18-year-old Helena Muffly wrote exactly 100 years ago today:
Friday, February 27, 1914: Was badly disappointed today. All week had been enjoying the anticipation of going to a sleighing party this evening, but the reality will never be realized as the thing fell through.
Weather Station Data Sheet, Williamsport, Pennsylvania, February, 1914
Her middle-aged granddaughter’s comments 100 years later:
Grandma, I’m so sorry. You were so excited when you got a “bid to a party” last week-end.
Did you cry? I can remember how I cried for hours when a date fell through when I was a teen. It hurts!
What happened? My first thought was that the weather was too warm, and that the snow had melted.
But, I’m not sure—the 27th was a relatively warm day, but there still was snow on the ground.
I found the weather station data for February, 1914 for Williamsport, Pennsylvania. Williamsport is about 20 miles from McEwensville.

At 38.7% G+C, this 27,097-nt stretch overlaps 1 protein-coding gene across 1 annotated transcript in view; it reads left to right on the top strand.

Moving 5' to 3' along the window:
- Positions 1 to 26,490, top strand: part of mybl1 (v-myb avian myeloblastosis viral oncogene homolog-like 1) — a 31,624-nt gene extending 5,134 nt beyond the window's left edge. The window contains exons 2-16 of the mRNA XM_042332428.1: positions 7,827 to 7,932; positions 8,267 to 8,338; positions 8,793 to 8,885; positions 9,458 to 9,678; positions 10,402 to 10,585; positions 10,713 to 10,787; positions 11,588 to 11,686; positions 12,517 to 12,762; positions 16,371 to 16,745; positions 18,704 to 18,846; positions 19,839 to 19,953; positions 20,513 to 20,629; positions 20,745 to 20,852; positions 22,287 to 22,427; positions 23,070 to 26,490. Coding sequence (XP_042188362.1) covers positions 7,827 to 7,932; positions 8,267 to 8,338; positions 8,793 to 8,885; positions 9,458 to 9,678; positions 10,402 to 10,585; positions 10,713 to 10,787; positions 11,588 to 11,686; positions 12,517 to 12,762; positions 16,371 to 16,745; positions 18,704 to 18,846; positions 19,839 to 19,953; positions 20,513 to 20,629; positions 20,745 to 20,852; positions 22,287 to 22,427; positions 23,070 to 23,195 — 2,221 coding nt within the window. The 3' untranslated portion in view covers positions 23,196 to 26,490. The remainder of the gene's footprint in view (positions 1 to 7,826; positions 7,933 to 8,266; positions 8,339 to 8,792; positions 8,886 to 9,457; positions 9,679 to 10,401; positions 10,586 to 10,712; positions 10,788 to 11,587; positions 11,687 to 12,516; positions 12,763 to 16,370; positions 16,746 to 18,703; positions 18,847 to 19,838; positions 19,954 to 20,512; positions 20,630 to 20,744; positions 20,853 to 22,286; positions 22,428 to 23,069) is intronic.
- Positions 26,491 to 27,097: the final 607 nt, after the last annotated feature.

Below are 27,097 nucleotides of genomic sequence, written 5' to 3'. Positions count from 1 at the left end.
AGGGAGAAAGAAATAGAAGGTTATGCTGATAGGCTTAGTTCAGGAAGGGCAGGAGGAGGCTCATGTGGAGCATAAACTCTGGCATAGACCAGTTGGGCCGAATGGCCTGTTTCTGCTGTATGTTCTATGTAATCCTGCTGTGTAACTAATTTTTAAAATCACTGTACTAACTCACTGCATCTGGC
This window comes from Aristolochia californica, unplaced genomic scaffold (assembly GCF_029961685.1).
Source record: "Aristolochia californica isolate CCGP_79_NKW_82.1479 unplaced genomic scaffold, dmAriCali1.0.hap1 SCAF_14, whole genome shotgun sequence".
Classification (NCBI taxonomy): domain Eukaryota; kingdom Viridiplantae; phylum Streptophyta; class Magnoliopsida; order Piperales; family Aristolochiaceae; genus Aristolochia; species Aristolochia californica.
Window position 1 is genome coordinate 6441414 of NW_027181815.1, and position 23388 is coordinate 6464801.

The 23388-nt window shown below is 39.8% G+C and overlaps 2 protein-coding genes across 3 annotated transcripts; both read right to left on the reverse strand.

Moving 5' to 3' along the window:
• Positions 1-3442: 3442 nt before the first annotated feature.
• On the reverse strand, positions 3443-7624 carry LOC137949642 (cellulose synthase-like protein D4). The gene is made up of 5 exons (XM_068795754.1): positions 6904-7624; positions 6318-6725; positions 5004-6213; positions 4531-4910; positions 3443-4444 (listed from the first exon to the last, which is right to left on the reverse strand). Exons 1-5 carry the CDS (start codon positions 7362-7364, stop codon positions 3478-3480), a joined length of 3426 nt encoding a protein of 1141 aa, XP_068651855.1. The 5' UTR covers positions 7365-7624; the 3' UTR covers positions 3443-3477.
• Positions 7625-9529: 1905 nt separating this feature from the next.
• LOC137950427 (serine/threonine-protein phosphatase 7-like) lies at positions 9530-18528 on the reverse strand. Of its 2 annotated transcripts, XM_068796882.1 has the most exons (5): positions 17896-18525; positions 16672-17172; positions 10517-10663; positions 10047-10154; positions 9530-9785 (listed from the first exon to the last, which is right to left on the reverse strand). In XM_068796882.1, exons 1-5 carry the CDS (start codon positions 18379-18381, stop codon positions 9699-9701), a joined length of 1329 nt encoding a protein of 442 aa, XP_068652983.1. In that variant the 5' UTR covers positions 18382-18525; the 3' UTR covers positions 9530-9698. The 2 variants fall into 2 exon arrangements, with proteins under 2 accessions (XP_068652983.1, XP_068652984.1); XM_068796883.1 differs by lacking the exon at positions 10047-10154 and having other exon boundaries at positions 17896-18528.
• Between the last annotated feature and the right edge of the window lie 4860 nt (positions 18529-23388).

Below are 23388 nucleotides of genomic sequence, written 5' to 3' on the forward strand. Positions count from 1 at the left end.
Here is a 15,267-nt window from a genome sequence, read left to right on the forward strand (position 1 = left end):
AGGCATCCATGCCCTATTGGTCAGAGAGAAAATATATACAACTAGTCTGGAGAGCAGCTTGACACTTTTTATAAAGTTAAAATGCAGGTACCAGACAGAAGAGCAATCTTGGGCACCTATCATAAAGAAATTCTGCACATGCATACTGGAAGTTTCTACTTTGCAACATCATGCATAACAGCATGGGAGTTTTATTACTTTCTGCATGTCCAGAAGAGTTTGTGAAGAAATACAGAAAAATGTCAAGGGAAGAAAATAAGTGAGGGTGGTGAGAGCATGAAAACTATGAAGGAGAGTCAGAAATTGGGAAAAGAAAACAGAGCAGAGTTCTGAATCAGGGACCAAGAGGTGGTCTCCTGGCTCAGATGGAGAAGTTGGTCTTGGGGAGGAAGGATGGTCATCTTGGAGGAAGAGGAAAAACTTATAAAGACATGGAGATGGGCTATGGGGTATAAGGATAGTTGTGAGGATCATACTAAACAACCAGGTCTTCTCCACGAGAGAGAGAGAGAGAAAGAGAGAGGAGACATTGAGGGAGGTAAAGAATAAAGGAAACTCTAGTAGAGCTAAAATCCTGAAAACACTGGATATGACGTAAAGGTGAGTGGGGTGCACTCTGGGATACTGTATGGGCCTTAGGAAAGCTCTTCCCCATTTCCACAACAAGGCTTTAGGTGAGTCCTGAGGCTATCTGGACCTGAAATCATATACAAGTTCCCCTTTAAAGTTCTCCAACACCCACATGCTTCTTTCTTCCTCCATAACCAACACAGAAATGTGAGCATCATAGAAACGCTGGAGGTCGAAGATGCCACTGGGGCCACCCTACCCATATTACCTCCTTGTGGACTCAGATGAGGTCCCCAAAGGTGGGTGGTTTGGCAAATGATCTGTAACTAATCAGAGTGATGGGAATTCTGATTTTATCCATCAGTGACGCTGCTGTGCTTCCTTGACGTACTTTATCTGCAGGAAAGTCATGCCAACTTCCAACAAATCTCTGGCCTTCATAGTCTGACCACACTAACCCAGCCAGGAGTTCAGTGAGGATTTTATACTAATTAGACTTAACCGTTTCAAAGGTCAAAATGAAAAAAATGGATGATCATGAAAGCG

On February 27, the high temperature was 46 degrees—but there was still 12 inches of snow on the ground. Williamsport is a little further north than McEwensville, and in a more mountainous area, so the snow cover may have been a little less at McEwensville—but it still seems like there would have been enough for a sleigh ride
Maybe something else happened. . . but what?
If you would like to find old weather station data for other cities and dates, see the following previous post:
How to Find the Temperature for Any City on Any Date in the U.S.
Filed under: Other | Tagged: 1914, family history, genealogy | 22 Comments »